February was a month for science videos, work, books, work, shoujo mangas, work, games, and work that I thank heavens for “Schedule posts” feature. How are you? COVID-19, Parasite, and Kobe Bryant sent us on a roller coaster ride of emotions. One day, you are peacefully enjoying your time, watching anything that strikes your fancy in Netflix, then suddenly a big news, exhilarating or terrible, upsets your equipoise. Just thinking about is exhausting for me. Here’s my take on the articles I read this month:
Can Germans’ right to switch off survive the digital age?
Feierabend, the German word for end of work, must be practiced. The thing is, there are still those out there who simply can’t stop thinking about work because their brains aren’t wired that way–the same way some employees can’t stop playing games during their work hours. The nature of work, pressing deadlines and time-management may be contributing factors. Apart from that, some still can’t switch off because the very device they use to entertain themselves has also become a source of stress.
Messaging applications and emails at the very tips of employees’ fingers, those innocent applications people often use to socialize, have now acted as a leash, restricting employees from fully enjoying their holidays. How could they when every messaging sound heralds another task or a banner notification reminds them of the pending responsibilities waiting for them the next day? Work anxiety and burnout have lead to destructive results not only for employees but enterprises.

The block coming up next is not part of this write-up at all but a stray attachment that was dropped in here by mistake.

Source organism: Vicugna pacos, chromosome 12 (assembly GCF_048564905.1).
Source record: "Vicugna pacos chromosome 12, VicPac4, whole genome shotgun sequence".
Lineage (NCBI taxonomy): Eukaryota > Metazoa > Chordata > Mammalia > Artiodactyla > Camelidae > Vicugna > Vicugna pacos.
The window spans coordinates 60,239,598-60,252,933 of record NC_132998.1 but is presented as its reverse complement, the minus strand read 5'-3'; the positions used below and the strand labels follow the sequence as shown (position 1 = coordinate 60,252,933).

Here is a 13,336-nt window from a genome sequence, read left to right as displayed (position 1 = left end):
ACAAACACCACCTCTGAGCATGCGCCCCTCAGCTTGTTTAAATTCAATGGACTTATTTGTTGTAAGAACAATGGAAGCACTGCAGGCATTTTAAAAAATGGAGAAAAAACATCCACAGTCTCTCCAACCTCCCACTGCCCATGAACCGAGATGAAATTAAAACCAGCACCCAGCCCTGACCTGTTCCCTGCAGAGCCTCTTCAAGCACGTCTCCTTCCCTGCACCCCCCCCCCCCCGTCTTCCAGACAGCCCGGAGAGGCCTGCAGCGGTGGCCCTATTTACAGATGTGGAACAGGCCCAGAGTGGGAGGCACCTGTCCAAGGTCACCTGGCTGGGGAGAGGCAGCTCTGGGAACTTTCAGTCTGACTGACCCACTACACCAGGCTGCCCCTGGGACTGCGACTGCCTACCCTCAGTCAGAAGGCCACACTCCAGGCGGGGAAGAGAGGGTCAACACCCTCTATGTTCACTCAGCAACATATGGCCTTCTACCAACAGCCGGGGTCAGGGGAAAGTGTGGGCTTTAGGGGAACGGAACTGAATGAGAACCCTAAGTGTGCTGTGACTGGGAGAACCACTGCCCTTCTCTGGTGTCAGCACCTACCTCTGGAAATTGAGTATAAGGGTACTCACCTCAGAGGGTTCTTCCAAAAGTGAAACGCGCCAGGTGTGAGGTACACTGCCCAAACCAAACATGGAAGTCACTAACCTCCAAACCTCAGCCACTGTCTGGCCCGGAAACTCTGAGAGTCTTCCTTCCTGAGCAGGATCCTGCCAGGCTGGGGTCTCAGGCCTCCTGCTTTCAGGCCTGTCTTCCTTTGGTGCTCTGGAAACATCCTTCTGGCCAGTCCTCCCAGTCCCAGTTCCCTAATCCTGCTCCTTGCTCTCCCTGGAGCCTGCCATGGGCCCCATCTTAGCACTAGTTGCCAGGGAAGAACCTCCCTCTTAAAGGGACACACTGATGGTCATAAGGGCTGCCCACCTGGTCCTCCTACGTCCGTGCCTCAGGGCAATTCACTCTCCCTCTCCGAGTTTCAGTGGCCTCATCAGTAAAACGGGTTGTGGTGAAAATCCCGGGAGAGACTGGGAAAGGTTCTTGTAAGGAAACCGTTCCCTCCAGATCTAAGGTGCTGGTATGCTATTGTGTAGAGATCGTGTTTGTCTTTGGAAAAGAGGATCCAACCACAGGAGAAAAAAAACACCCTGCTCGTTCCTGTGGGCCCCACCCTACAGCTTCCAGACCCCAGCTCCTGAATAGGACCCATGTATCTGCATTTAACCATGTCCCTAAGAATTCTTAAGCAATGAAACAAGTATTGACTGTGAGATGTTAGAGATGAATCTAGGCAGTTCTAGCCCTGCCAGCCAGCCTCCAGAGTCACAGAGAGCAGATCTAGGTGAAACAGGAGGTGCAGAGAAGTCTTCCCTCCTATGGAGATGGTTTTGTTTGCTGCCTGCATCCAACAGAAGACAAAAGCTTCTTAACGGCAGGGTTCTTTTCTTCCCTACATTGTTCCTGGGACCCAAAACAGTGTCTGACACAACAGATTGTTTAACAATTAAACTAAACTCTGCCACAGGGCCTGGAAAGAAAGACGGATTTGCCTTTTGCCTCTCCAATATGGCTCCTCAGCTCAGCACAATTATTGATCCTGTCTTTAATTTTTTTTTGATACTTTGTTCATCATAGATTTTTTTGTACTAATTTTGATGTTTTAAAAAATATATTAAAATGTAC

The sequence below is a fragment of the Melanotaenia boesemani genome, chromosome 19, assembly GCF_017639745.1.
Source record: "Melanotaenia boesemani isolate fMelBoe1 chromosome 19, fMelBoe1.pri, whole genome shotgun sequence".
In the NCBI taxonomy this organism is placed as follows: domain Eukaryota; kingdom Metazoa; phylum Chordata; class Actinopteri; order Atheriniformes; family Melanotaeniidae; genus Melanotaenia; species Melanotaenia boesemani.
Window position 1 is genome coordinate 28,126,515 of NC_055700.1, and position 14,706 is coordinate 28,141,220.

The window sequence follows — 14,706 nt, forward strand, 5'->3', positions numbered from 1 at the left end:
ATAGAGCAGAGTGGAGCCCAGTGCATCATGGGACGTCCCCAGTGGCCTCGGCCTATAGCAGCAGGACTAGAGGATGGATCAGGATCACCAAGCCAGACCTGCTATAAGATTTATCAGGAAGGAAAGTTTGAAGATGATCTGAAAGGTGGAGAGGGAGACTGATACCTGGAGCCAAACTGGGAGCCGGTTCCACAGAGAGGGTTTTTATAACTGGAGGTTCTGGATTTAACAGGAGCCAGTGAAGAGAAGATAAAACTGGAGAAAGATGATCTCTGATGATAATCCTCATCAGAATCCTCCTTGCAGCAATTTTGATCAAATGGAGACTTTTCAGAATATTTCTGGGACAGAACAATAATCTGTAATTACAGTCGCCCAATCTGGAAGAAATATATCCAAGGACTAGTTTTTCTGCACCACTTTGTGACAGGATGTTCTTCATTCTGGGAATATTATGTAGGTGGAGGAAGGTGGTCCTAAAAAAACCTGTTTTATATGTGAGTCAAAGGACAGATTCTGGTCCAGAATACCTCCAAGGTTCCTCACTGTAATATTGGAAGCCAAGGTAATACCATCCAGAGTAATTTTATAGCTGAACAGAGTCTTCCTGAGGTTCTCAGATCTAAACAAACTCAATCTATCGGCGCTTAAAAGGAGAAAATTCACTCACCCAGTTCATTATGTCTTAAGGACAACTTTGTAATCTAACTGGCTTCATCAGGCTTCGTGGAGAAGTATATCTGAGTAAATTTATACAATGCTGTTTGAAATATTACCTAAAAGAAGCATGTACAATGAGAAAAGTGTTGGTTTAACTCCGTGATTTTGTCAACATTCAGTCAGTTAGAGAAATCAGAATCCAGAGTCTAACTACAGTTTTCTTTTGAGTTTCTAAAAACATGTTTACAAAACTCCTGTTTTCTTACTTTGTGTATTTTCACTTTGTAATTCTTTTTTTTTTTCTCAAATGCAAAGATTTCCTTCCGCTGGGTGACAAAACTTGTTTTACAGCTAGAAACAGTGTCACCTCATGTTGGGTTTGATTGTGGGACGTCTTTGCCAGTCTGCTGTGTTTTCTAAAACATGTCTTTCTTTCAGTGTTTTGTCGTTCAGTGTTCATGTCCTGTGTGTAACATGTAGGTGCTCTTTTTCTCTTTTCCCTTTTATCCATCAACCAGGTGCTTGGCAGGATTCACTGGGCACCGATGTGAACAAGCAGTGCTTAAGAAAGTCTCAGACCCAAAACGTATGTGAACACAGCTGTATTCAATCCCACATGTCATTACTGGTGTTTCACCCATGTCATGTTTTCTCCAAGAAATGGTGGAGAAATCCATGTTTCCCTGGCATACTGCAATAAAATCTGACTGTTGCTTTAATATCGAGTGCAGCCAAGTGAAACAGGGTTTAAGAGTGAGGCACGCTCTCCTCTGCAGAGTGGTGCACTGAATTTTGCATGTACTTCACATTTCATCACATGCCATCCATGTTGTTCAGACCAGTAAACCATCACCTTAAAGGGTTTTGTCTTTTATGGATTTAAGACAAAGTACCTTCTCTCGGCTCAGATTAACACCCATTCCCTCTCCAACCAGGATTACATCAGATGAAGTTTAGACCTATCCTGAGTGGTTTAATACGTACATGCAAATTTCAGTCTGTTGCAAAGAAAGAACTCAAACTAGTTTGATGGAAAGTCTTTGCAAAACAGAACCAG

Companies in my country may not be able to practice feierabend completely and before they attempt to do so, controls must be firmly set. It’s a concept easy to be taken advantage of. They wouldn’t want to extend deadlines just because an employee used it as excuse. The reality is, some employees will still demand rest event when they have spent 30 percent of their work hours playing games.
How to Tell if You’re being Breadcrumbed at Work
Having a different long-term goal for work from a personal one is like getting yourself a pair of blinkers that will prevent you from getting distracted or astray. The harsh reality is, in a big corporation with hundred and thousands of employees, opportunity for promotion is quite slim unless one is rubbing shoulders with the Decision-Maker.
Why aim for small promises of those who can’t control the big decisions in a company? Would it be worth the trouble? Looking at it from where I am standing, I’d rather focus on things I can control and that’s my mindset. Perhaps a reminder as big as a billboard telling people in big bold letters “Your workplace doesn’t define you!” might work for other people.
Why you should embrace the joy of missing out
I know it’s not exactly an article but a video with a looooong write up at the bottom.
Let it be known to all humankind who have stumbled upon this post and my future self that I don’t dislike social media. Platforms for creativity and thought interest me- at least I know they do at the time I’m writing this.
Over time, these platforms tend to drain my energy. Regardless of how discriminating I am with people I follow, the content they post online may not agree with me and that goes for a lot of people who follow me, too. With that said, there’s one option available for everyone: simply closing the app. How that can be practiced remains rooted on one’s discipline, though, so good luck with that.
Could we live in a world without rules?
I know I can’t. My life is biologically patterned according to a set of universal rules. Then again, like any other mortal, there are some man-made rules – including corporate ones, *cough* – I choose to follow or break. Ones that I find senseless are the most tempting to violate. Still, I believe I rarely cross the line.
How’s March going to be?